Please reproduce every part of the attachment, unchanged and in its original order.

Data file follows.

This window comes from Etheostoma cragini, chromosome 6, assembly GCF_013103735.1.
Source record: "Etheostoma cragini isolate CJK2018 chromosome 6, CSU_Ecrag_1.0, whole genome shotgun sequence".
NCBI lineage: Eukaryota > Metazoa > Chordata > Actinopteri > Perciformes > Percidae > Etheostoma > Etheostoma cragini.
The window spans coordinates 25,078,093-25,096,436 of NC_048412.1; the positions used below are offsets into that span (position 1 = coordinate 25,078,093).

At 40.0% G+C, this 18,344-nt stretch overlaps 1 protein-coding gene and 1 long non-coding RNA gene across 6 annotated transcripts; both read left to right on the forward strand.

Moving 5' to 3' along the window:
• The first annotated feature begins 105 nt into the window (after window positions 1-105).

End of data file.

This window comes from Etheostoma cragini, chromosome 6, assembly GCF_013103735.1.
Source record: "Etheostoma cragini isolate CJK2018 chromosome 6, CSU_Ecrag_1.0, whole genome shotgun sequence".
NCBI lineage: Eukaryota > Metazoa > Chordata > Actinopteri > Perciformes > Percidae > Etheostoma > Etheostoma cragini.
The window spans coordinates 25,078,093-25,096,436 of NC_048412.1; the positions used below are offsets into that span (position 1 = coordinate 25,078,093).

At 40.0% G+C, this 18,344-nt stretch overlaps 1 protein-coding gene and 1 long non-coding RNA gene across 6 annotated transcripts; both read left to right on the forward strand.

Moving 5' to 3' along the window:
• The first annotated feature begins 105 nt into the window (after window positions 1-105).